Now I'm wondering what moves the acetabularii did with those handles. For one thing you could pick up a cup with a pinched finger and thumb concealing a ball in low finger palm position.
Message: Posted by: Bill Palmer (Nov 12, 2010 12:39AM)
From the research I have done so far, and it is definitely in its beginning stages, the acetabula were of a particular size, rather than just one shape. Basically, the drawing that I used as a model for these showed only one possibility.

Consider this. If someone says "coffee cup," you have a range of shapes to draw from. The same is true of the acetabulum. I am beginning to believe that the "handles" on the aceatbula woould not have helped at all. You really can't stack these cups. They won't fit into one another. The material is really too thick for the shape to allow it.

But you could stack the glass acetabulum with no difficulty. These were molded and were made of a thinner material. But you would need to be careful in handling them, because they are not very sturdy.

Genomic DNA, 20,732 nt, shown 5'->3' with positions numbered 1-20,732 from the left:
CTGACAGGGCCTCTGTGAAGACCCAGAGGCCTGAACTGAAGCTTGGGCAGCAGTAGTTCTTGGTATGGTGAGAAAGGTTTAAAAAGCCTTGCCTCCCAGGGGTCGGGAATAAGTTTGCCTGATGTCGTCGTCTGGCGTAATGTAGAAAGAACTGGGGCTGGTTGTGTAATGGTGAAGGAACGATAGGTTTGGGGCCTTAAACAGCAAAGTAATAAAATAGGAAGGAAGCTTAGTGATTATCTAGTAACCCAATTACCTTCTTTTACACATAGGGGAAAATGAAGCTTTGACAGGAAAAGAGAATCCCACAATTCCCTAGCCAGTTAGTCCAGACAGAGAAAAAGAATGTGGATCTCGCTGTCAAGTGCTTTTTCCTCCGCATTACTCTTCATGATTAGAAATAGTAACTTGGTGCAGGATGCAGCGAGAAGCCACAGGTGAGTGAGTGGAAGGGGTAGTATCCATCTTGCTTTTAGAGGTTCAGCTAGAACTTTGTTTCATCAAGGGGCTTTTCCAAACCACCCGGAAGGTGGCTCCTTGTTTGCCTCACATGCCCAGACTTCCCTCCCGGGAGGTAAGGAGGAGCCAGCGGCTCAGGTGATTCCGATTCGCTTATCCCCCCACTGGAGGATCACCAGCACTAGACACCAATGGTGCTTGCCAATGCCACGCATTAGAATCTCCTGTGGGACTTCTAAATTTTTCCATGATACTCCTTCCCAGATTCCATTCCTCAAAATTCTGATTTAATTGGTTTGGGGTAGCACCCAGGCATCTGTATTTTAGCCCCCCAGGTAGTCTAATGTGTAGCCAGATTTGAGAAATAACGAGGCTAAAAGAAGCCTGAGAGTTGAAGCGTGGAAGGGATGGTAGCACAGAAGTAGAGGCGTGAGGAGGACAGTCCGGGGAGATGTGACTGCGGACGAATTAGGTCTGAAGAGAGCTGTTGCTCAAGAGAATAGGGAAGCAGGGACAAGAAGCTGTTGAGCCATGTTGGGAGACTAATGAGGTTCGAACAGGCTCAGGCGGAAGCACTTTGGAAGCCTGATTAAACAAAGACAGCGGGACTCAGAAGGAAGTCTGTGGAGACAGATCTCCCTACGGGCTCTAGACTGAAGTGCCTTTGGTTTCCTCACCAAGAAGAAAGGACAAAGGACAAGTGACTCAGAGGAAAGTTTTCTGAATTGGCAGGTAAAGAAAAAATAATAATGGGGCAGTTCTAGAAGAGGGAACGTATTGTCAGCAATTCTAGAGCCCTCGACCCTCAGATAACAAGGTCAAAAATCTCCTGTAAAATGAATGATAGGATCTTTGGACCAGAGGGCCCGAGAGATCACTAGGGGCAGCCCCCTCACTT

Pottery cups, unless twice fired, are going to be rather frangible.

Metal cups would be less of a problem.

The cups shown in the Breughel engraving do not have shoulder beads. When working with cups without shoulder beads, you have to be careful not to jam them together. The shoulder bead appears in graphics around 1732, and is mentioned in literature in the late 18th century. They show up first in literature in Ozanam.
Message: Posted by: Tom Fenton (Nov 12, 2010 03:14AM)
What a wonderful thread this is.
I only wish I knew some of the things you fellows are talking about so I could contribute to it.
Message: Posted by: Clay Shevlin (Nov 13, 2010 08:30AM)
[quote]On 2010-10-27 14:36, Bill Palmer wrote: ... The cups and balls very likely started as a gambling game similar to the shell game. ...[/quote]